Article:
Archive for August, 2014

August 30, 2014

Credo for a life well lived

At the end of her memoir The Second Journey, author Joan Anderson shares a list of personal guidelines that she wrote to remind herself how to remain grounded, present and open to continual growth in today’s over-busy, over-achieving society. Consider the list a permission slip of sorts: YOU have the right to these things, too!

Embrace change — knowing that life is always being reconfigured.
Befriend the person you are striving to become.
Welcome new paths. Enjoy the detours.
Strive to go deeper rather than just forward.
Know that most unnecessary demands come from the unfinished parts of self.
Beware of speed. It is often one’s undoing.
Wholehearted is the way. Half-hearted will kill you.
Harness your evolvement.
Let go of what is outlived to make room for the unlived.

If I have learned nothing else, it is that the journey [of life, of self] will always be unfinished.

August 26, 2014

Be patient, my dear, for the light will shine again

Thought for the moment, courtesy of Joan Anderson’s memoir The Second Journey:

Nothing worthwhile can be hurried — not the seasons, not birth or death, the coming of day, the moving into night; not a composition, a thought, a work of art, the form of a story. Patience is what makes each experience meaningful. Finding the time to be patient is what makes a life well lived.

Sometimes life hands you some real “lemons” of a moment. All you can do during these trying times is trust that the cycle of your experience will eventually swing back up into the positive again. Patience is key, but so is gentleness . . . gentleness with yourself, and with others, and with your heart, and with the hearts of others.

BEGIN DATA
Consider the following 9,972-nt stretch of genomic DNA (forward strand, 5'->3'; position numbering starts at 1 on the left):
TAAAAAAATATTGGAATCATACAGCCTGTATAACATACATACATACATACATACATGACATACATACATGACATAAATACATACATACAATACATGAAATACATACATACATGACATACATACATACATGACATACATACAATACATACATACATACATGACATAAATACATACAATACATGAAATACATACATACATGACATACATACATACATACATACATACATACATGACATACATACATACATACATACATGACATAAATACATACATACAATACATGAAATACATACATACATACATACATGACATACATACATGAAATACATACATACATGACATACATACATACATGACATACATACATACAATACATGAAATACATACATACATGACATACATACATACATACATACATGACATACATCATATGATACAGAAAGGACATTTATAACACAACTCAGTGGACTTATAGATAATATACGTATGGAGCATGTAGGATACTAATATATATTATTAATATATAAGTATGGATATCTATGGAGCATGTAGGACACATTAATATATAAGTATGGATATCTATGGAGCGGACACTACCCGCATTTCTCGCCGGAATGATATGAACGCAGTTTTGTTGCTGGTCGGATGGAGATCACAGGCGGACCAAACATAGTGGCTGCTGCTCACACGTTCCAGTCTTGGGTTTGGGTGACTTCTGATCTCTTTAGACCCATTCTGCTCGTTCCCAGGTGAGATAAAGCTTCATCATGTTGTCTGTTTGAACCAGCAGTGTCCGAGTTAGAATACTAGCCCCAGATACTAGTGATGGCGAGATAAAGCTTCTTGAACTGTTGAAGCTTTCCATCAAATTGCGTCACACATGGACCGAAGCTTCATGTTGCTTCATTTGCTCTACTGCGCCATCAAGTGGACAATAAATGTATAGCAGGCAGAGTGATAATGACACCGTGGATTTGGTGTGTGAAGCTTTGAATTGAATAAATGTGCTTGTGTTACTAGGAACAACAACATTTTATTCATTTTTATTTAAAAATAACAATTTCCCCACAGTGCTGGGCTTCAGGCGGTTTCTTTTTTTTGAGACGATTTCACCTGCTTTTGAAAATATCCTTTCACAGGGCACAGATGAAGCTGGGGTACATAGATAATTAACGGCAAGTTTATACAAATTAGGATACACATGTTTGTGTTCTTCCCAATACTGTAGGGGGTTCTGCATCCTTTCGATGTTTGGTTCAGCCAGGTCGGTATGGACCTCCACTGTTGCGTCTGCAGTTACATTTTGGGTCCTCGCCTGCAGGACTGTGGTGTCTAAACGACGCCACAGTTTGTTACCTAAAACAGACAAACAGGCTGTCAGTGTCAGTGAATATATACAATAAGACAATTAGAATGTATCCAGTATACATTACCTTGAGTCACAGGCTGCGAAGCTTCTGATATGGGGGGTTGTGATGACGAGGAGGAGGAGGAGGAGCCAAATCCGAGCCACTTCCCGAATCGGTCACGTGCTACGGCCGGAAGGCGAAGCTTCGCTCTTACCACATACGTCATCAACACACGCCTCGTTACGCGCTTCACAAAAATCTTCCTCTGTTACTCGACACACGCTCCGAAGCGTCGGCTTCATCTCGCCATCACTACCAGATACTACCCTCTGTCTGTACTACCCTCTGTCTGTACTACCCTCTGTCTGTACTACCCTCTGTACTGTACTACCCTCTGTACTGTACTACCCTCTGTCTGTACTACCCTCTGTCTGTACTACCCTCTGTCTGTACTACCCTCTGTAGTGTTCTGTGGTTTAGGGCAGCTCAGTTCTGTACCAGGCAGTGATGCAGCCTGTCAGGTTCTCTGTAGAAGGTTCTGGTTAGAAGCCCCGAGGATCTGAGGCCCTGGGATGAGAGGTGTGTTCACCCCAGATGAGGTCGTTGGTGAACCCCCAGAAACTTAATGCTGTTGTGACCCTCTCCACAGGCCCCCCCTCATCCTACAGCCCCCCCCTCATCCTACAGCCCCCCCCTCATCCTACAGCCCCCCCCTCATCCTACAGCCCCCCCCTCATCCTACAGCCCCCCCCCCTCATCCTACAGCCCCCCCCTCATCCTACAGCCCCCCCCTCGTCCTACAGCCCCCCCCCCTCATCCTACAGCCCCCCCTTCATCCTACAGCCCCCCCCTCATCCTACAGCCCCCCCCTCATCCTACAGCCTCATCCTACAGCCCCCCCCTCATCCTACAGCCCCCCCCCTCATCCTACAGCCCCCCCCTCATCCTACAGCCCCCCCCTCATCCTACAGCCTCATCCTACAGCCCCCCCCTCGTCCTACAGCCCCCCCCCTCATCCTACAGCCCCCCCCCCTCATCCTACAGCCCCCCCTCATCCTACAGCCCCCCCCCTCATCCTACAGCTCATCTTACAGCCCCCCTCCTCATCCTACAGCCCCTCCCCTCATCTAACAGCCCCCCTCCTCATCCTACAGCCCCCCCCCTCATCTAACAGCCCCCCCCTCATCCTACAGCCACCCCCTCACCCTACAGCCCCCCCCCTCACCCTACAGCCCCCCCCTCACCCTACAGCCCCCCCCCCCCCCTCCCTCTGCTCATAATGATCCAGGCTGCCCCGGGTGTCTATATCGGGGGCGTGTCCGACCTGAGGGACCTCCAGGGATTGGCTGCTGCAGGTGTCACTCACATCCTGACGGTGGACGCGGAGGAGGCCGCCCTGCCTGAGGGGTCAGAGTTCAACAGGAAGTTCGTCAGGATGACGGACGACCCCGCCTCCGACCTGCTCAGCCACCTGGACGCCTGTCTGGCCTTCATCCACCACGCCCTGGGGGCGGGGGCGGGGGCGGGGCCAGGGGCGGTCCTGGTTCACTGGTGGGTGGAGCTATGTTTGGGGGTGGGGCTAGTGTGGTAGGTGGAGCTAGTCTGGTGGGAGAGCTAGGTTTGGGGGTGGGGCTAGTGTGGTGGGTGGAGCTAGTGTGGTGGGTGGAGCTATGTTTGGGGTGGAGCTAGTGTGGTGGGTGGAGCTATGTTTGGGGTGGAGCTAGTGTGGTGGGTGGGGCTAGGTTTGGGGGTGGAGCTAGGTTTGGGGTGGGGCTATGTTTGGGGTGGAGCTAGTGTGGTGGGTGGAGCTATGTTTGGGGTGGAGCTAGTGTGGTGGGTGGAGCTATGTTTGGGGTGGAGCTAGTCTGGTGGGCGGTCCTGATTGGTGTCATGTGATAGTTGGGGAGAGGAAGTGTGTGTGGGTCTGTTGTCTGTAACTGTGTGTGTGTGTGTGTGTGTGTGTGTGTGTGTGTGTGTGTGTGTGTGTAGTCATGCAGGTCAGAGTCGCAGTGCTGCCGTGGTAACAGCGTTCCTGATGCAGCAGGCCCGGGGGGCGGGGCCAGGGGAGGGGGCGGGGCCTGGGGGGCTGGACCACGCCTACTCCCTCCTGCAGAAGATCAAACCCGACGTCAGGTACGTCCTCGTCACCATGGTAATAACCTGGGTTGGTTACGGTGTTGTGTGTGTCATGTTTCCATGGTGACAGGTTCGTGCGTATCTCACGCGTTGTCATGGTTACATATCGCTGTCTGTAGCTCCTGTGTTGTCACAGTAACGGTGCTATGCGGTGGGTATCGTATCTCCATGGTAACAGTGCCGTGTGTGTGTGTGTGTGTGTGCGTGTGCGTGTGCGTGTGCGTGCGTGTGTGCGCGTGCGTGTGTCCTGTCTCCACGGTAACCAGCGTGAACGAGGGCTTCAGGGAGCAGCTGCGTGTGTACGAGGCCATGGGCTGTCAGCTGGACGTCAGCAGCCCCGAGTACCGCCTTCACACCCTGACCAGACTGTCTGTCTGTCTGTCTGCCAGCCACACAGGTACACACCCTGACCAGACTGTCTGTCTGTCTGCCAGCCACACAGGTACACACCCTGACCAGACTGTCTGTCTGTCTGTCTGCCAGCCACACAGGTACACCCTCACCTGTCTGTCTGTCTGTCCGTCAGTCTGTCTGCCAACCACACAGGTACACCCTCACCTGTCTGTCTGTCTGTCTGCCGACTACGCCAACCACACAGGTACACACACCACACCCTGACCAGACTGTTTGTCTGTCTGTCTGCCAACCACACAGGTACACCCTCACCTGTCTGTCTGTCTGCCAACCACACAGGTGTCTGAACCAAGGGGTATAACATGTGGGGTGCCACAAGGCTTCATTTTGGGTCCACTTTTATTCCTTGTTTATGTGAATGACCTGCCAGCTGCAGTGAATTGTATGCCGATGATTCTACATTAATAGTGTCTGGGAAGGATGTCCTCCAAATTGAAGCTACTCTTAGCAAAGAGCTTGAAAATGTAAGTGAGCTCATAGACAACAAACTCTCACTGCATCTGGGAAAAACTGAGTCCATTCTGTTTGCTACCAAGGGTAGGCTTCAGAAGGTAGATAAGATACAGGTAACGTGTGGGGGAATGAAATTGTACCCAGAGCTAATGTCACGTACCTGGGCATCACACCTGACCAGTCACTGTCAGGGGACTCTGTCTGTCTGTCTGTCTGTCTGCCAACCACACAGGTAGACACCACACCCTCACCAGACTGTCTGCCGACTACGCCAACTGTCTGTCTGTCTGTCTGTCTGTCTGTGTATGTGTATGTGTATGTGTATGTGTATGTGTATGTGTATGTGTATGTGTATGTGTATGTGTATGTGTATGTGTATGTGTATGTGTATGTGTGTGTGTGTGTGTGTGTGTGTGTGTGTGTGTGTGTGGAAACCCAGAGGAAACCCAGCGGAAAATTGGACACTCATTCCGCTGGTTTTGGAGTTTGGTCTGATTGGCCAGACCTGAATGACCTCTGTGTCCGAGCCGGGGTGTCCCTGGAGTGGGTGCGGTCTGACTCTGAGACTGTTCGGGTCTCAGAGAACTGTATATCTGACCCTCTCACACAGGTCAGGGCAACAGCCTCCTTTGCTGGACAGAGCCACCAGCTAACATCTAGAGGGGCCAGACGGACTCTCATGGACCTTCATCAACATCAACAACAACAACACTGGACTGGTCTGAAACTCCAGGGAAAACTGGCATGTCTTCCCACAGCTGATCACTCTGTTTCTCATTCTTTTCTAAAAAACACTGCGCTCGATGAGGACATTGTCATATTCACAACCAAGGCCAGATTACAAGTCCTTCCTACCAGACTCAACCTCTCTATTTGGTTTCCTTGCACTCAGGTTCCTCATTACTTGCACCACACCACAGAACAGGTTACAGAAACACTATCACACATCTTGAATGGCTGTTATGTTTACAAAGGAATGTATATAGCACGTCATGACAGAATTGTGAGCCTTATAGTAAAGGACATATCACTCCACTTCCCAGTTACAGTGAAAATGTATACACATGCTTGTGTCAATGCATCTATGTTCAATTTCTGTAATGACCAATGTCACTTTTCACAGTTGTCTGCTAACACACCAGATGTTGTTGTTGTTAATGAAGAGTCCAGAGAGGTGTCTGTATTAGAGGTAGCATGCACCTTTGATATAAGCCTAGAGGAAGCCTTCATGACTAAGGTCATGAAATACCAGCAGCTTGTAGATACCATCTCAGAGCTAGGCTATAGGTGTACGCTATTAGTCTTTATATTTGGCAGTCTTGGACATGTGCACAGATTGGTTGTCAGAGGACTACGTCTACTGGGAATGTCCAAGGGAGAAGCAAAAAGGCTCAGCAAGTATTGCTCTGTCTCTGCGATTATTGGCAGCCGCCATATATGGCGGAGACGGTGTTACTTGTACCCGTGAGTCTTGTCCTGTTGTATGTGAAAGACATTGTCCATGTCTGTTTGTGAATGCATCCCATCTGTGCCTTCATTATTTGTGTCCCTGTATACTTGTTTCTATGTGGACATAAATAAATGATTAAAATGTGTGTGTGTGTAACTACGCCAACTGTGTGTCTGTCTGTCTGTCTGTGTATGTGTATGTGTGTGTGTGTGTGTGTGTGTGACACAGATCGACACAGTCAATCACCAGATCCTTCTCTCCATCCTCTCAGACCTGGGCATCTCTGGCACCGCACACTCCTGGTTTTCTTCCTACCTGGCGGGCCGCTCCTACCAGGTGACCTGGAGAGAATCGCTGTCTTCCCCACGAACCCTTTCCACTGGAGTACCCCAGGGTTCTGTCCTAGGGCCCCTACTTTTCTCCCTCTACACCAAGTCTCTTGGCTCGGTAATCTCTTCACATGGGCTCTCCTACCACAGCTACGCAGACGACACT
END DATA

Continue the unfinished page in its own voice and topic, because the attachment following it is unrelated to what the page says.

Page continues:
Life is ultimately circular in motion. What goes up must come down, but what goes down must come up again. Be patient; you will rise to the light again.

August 14, 2014

Your brain is BIG – take care of it!

Ever consider the complexity of the human brain? It weighs just three pounds but contains over 100 billion interconnected cells (half of which are nerve cells) and controls our muscles, senses, thoughts, emotions, motivations, executive functions and more.

It’s hard to get a handle on the sheer scale of the brain’s activity — and what can happen for someone who sustains a brain injury —  but the Traumatic Brain Injury Survival Guide by Dr. Glen Johnson provides a great example by comparing the brain to the world’s telephone system:

If we took all the phones in the world and all the wires (there are over seven billion people on the planet), the number of connections and the trillions of messages per day would NOT equal the complexity or activity of a single human brain. Now let’s take a “small problem”: break every phone in Michigan and cut every wire in the state. How long would it take for the entire state (about 10 million people) to get phone service back? A week, a month, or several years? If you guessed several years, you are now beginning to see the complexity [of the brain and] of recovering from a head injury. In the example I used, Michigan residents would be without phone service while the rest of the world had phone service that worked fine. This is also true for people who have a head injury. Some parts of the brain will work fine while others are in need of repair or are slowly being reconnected.

All that to say: Take care of your noggin!! Wear a helmet, wear a seatbelt, and take adequate time to rest and recover if you do sustain a head injury. Be safe out there!

August 5, 2014

Live the whole glorious hazard

I like this passage from the memoir Traveling with Pomegranates: A Mother-Daughter Story by Sue Monk Kidd and Ann Kidd Taylor:

There is no immunity from life — that’s what I’ve learned. I will never be the kind of person to volunteer from the audience at Cirque du Soleil, but I won’t be satisfied with being draperies either. I don’t want to miss out on what the Greeks call zoe. Life. I want to live all of it, the whole glorious hazard.

What a great way to describe life: “the whole glorious hazard.”

I want to live the whole glorious hazard, too. I want to greet each day excited about what it might bring, not worried about what may come to pass. I want to focus on what I have in life, rather than what I don’t have. I want to reach old age and still have a sparkle in my eye and a desire to try new things. I want to always have a true understanding of what zoe is because of all the zoe flowing through my body and my mind and my heart every single day.

Let’s get out there and live the hazard.